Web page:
Determination of Irisin and Nitric Oxide Levels in Patients with Metabolic Impairments in Intensive Care Unit


Objective: The newly discovered myokine irisin has been proposed to affect physical activity. However, clinical and functional studies on the association of irisin with muscle mass, and metabolic status remain controversial. The nitric oxide is a molecule produced by the endothelium and in a variety of additional cells, including skeletal muscle. The aim of the study was to determine irisin and nitric oxide (NO) levels in physically inactive patients with severe acute metabolic disorders in intensive care unit.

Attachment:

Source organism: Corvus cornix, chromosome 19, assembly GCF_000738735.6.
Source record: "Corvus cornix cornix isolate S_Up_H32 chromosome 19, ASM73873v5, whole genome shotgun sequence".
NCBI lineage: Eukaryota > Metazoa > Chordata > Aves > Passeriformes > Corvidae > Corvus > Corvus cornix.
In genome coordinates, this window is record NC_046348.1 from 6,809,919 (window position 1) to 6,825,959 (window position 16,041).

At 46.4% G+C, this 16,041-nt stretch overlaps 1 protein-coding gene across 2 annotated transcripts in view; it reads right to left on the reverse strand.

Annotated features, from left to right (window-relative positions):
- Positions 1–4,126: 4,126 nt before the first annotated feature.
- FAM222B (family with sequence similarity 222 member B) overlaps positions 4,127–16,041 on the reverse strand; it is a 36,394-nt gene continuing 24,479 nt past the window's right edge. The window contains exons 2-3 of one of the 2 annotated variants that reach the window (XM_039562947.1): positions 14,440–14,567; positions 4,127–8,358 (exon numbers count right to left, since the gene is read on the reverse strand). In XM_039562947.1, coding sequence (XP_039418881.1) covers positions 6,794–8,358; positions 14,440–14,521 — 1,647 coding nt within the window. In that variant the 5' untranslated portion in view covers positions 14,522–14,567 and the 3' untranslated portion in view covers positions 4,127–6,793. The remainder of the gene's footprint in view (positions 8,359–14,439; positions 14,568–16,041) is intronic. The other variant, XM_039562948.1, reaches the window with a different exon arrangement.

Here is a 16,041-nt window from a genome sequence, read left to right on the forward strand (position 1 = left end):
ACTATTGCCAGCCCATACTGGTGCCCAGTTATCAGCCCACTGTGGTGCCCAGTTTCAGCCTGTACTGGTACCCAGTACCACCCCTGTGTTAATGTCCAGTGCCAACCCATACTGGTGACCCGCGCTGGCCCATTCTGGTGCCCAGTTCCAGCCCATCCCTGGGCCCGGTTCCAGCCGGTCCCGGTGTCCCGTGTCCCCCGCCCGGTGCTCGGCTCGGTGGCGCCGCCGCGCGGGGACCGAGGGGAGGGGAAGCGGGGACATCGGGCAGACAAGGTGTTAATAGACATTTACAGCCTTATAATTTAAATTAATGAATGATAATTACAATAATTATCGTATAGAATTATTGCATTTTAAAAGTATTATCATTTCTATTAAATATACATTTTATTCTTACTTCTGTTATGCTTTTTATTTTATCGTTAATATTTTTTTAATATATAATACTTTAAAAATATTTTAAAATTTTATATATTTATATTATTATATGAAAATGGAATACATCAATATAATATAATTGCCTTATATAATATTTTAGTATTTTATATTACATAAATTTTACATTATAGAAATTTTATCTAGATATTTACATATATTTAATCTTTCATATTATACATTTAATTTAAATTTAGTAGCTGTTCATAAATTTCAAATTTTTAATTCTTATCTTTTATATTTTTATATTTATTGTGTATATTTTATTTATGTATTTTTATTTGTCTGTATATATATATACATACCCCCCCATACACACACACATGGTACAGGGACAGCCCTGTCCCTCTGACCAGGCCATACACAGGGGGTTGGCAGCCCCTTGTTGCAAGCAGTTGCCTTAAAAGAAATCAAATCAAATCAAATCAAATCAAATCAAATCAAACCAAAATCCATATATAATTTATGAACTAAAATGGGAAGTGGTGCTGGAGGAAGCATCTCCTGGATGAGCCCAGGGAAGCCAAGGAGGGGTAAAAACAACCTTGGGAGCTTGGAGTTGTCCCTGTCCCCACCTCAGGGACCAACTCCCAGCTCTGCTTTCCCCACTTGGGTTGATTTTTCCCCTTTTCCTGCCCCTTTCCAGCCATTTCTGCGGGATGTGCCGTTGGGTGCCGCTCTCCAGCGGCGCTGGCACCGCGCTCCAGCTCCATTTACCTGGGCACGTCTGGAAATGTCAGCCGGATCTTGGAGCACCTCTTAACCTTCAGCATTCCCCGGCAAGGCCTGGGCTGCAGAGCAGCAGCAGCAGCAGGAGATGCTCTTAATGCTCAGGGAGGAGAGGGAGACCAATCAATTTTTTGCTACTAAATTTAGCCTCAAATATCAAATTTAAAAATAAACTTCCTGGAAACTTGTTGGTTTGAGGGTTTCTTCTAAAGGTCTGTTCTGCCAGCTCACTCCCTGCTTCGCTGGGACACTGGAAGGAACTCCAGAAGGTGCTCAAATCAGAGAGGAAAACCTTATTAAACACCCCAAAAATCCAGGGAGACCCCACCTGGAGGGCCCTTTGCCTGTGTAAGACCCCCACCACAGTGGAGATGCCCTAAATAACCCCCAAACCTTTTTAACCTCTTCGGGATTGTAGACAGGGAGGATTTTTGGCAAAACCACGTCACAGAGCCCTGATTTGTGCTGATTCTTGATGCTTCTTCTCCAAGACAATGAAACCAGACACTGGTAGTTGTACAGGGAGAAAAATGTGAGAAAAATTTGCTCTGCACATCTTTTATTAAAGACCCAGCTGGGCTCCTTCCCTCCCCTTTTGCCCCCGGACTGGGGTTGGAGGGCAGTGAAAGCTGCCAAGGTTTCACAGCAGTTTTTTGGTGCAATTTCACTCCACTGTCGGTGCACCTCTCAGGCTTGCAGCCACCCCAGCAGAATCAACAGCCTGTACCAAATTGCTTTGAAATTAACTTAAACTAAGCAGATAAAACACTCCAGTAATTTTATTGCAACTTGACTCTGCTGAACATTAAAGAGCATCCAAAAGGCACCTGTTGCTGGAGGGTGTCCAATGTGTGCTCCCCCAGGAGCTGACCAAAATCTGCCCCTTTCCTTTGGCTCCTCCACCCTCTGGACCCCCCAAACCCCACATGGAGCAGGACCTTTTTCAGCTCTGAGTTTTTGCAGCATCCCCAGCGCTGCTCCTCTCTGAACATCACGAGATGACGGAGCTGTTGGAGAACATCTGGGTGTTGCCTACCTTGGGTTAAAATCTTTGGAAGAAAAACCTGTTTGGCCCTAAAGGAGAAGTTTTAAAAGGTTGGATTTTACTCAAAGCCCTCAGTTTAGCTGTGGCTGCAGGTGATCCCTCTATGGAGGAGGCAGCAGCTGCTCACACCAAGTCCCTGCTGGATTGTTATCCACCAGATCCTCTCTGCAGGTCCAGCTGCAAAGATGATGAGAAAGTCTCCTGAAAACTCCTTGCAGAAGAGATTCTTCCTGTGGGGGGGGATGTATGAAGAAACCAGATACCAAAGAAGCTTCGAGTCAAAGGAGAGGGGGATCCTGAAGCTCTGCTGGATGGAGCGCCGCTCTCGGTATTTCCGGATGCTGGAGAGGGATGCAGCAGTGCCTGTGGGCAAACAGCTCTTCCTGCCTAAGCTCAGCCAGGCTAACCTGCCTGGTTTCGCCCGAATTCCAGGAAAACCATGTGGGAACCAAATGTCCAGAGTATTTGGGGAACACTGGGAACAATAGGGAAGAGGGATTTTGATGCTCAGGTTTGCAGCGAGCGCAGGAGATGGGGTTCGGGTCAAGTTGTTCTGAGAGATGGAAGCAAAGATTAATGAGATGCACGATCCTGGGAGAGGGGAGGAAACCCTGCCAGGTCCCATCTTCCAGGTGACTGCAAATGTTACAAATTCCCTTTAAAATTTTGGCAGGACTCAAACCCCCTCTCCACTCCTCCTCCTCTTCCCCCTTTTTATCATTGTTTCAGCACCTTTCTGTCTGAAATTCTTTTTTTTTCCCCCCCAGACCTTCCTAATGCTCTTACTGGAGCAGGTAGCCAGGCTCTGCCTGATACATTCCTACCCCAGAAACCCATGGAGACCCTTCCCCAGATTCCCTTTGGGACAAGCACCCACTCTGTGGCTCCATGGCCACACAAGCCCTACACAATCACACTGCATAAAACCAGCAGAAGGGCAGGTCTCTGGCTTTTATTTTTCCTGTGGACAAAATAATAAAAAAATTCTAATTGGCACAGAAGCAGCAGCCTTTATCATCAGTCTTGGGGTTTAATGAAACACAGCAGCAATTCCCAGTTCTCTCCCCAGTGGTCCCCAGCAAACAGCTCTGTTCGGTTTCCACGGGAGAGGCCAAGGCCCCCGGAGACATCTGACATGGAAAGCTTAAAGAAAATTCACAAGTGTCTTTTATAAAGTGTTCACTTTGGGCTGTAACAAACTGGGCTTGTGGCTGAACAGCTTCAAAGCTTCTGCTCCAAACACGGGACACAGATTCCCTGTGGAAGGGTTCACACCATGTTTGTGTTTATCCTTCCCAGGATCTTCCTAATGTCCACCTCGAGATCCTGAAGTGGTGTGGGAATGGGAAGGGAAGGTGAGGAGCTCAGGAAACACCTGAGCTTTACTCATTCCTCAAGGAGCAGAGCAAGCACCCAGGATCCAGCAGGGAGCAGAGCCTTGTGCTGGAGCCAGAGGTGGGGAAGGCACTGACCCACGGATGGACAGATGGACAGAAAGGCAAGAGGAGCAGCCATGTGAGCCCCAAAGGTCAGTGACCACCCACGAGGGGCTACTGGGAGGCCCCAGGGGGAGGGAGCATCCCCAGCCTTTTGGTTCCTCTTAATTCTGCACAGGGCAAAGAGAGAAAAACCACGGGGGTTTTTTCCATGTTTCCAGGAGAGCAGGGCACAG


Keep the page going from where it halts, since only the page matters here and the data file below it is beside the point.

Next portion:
Material and Method: Total of 80 subjects were divided into 3 groups: healthy control (n=20), cerebrovascular disease (including hemi and paraplegic patients) (n=40), pulmonary disease (PD) (n=20). Plasma irisin levels were analyzed using a commercial ELISA kits. The total serum nitrate and nitrite was measured using a Nitrate/Nitrite Colorimetric Assay Kit.
Results: We have found significantly higher irisin levels (322.8±20.4 ng/ml) in patients with cerebrovascular disease (p=0.0001) and (302.6±40.2 ng/ml) in patients with PD (p=0.01) compared to (171.4±10.5 ng/ml) control subjects. In addition, higher NO levels were observed (42.42±1.9 μM) in patients with cerebrovascular disease (p<0.001) and (44.36±2.7 μM) in patients with PD (p<0.001), compared to (27.65±0.7 μM) control subjects.
Discussion: Observation of higher levels of irisin and NO in critically ill intensive care unit patients may indicate the protective roles of these agents against serious metabolic impairments.

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